Secondly, I’m really proud of the work that I and the group I chaired did, to put wellbeing on the map as a key part of the party’s approach to policy. This resulted in the paper approved at the 2011 autumn conference A New Purpose for Politics – Quality of Life. I think this is a crucial part of how politics will develop during this century, and is a modern manifestation of very long-standing liberal approaches and principles, to empower people to be in control of their lives and live the lives they want to lead. Put very simply indeed, it sets as the starting point for politics people having the best quality of life, and looks at what policy-making can do to help people achieve that – not doing it for them (as Labour might seek to do), but supporting them to take the decisions they want to. The best thing to help people’s lives might be about money – often it is – but it might not: in our own personal lives, do we all really think the things that really matter most to us, are about money? Government certainly shouldn’t take these decisions for us, but in the same way that it sees it as its job to create the conditions for economic prosperity, it should surely see it as its role to create the conditions where we can each make our own choices about our own quality of life. Again I’m saying a bit more about this at www.facebook.com/jeremyhargreavesforfpc and the policy paper (the summary is quite short if you don’t want to read the whole thing!) is at http://d3n8a8pro7vhmx.cloudfront.net/libdems/pages/2008/attachments/original/1390839600/102_-_Quality_of_Life.pdf?1390839600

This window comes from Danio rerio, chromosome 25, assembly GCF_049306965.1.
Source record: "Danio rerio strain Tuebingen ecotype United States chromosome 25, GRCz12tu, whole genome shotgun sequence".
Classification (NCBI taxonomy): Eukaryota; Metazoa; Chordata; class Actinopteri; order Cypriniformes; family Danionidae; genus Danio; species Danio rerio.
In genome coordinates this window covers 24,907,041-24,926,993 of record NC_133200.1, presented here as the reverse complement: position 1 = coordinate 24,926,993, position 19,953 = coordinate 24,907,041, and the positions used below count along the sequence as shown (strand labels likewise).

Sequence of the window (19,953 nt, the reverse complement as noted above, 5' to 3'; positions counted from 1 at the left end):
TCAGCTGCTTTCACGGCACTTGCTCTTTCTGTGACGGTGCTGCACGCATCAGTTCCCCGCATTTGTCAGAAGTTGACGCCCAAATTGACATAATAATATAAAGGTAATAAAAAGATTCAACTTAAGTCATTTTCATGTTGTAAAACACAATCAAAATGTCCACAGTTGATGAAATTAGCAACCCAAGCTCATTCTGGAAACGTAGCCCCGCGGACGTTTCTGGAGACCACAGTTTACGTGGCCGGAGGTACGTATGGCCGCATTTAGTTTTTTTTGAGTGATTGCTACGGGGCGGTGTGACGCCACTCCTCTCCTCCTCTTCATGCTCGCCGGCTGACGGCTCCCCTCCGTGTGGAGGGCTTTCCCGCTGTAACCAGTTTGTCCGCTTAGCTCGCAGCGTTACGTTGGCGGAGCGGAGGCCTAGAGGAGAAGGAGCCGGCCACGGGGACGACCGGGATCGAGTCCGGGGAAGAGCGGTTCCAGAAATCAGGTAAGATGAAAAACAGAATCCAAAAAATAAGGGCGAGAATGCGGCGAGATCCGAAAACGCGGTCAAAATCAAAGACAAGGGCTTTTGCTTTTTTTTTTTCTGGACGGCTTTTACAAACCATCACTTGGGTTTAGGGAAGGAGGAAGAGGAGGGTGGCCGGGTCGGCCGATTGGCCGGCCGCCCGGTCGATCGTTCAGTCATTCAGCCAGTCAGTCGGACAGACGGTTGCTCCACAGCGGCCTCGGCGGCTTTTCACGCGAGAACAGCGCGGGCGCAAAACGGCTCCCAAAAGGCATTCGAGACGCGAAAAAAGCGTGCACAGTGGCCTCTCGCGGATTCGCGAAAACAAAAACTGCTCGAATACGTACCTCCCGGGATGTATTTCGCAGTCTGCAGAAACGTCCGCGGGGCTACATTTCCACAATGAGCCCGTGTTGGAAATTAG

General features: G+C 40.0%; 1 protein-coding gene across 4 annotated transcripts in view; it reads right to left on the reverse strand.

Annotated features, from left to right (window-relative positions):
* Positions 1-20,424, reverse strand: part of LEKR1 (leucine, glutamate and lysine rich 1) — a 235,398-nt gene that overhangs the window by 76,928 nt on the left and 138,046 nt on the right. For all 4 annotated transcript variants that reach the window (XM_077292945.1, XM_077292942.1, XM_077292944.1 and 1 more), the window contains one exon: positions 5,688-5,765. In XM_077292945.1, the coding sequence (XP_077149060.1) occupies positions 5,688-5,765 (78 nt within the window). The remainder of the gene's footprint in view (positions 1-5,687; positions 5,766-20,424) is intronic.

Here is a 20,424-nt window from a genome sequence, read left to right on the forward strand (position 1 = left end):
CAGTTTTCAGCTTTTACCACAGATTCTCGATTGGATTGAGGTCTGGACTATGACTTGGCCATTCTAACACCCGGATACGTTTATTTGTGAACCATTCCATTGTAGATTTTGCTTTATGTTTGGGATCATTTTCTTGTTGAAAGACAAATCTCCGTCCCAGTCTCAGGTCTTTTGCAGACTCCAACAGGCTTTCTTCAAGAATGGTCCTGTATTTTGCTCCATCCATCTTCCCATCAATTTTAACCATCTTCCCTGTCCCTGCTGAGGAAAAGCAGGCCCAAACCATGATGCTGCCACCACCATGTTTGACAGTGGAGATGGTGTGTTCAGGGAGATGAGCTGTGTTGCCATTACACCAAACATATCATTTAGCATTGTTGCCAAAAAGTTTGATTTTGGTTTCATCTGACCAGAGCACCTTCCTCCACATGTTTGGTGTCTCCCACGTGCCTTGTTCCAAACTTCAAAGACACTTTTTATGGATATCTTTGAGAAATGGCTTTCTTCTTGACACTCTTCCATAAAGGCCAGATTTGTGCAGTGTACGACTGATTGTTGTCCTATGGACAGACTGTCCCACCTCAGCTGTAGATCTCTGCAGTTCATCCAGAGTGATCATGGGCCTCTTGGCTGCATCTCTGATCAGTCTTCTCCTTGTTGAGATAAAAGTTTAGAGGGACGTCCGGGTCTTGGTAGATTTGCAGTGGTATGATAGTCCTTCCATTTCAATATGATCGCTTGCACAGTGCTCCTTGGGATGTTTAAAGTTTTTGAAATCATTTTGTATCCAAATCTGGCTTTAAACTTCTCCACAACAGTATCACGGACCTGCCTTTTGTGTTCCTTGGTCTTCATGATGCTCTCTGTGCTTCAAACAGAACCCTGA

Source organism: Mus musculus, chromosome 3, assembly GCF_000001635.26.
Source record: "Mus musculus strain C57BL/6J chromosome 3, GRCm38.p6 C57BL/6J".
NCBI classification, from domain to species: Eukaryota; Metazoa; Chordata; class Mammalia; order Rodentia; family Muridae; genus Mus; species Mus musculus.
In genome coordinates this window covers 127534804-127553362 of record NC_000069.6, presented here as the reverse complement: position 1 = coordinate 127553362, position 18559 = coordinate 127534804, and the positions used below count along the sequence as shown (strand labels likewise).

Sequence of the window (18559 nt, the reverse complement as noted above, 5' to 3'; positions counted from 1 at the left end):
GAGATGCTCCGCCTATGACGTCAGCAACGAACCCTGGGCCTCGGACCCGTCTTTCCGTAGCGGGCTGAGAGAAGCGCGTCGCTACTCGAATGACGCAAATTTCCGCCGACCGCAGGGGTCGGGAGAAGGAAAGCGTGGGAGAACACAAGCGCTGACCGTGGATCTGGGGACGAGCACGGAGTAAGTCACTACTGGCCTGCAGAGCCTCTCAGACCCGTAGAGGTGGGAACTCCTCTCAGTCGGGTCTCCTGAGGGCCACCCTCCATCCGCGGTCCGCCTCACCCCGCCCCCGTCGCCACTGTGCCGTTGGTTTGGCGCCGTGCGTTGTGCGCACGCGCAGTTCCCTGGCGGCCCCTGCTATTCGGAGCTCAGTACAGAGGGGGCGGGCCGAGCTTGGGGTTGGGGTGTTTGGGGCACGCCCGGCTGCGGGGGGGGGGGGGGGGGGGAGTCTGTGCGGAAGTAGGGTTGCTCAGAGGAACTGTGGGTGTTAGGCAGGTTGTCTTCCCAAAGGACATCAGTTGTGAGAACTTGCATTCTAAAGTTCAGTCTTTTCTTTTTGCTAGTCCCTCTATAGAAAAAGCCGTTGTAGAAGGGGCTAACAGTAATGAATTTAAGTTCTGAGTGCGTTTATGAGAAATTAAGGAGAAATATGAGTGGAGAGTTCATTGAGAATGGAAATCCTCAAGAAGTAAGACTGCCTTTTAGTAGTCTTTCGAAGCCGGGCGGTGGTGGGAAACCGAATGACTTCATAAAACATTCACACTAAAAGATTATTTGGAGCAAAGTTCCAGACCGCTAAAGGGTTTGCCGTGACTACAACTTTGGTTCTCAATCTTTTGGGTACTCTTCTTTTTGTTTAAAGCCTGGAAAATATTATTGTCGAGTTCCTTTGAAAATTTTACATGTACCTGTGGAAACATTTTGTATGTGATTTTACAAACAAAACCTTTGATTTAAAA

Are you standing for any other committees, if so which ones; and if elected to more than one how do you plan to divide your time?